Purpose: To examine the impact of age upon the development of neurological and major systemic complications during or after carotid artery stenting.
Methods: We reviewed the complications that occurred in patients undergoing elective carotid stent implantation between September 1994 and August 1996. The study population was then divided into 3 groups according to age: > or = 80 (group A), 75 to 79 (group B), and < or = 74 (group C) years. The rates of death, major and minor stroke, and myocardial infarction were compared among the groups, as well as with the rates reported by the major carotid endarterectomy (CEA) trials.
Results: During the study period, 182 patients (216 vessels) were treated with carotid stenting. There were 19 (10.4%) complications: 1 (0.5%) death, 2 (1.1%) major strokes, 15 (8.2%) minor strokes, and 1 (0.5%) myocardial infarction. Neurological complications were clearly related to increased age with rates of 25.0% in group A versus 8.6% in group C (p = 0.042). The overall per patient rate of death or major stroke was 1.6% (1.4% per vessel).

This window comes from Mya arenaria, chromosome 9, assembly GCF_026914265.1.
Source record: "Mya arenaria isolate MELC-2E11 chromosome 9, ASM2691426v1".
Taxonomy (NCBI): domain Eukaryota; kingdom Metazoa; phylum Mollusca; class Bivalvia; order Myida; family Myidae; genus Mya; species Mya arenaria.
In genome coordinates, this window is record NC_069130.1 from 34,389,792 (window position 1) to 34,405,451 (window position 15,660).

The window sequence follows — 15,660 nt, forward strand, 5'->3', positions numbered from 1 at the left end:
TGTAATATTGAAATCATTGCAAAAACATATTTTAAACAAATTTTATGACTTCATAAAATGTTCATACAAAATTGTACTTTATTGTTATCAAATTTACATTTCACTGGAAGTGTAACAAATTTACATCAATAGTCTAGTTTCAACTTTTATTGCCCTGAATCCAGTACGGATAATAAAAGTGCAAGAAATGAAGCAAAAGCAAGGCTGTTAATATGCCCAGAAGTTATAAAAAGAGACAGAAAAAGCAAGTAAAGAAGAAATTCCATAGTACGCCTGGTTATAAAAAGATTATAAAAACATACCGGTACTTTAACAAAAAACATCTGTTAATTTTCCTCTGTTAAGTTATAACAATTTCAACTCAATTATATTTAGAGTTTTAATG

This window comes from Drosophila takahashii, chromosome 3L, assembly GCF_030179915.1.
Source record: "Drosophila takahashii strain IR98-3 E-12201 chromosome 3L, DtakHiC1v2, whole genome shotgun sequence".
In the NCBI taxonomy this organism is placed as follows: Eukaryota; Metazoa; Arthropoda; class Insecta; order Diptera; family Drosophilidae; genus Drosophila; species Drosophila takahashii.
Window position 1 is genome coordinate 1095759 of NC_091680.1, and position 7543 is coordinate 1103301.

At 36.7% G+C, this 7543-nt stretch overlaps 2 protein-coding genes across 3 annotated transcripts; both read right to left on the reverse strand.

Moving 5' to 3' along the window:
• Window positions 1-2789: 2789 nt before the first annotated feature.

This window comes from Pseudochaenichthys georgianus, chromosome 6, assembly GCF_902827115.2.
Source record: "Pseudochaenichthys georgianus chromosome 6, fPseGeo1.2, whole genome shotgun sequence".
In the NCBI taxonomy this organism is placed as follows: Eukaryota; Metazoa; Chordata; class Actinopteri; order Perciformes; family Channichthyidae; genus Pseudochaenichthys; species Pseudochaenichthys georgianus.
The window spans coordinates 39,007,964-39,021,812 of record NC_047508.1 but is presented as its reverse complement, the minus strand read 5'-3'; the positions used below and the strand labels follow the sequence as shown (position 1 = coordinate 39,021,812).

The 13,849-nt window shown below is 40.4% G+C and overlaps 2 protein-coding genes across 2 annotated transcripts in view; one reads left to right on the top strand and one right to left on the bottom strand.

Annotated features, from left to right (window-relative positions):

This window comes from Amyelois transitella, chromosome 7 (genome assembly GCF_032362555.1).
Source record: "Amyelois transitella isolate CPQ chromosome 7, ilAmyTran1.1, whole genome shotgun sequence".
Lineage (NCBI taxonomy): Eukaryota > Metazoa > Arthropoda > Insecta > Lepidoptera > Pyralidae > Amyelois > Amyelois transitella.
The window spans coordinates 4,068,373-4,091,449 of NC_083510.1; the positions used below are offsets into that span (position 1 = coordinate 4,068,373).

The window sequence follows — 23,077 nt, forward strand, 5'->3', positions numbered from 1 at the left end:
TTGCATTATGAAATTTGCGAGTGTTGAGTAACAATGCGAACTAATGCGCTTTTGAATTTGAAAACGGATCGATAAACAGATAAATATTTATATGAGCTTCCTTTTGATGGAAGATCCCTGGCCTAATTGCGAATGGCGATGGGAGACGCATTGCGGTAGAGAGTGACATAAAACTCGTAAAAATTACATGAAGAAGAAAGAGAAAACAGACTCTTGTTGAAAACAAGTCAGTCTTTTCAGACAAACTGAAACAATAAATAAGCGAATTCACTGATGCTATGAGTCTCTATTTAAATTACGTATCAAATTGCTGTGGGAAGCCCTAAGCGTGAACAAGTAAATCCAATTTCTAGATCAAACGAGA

Conclusions: Increasing age has a negative impact on the rate of complications in carotid stent patients. However, the majority of those complications are minor. The relative roles of medical therapy, stenting, and CEA in patients > 80 years of age must await the results of randomized trials.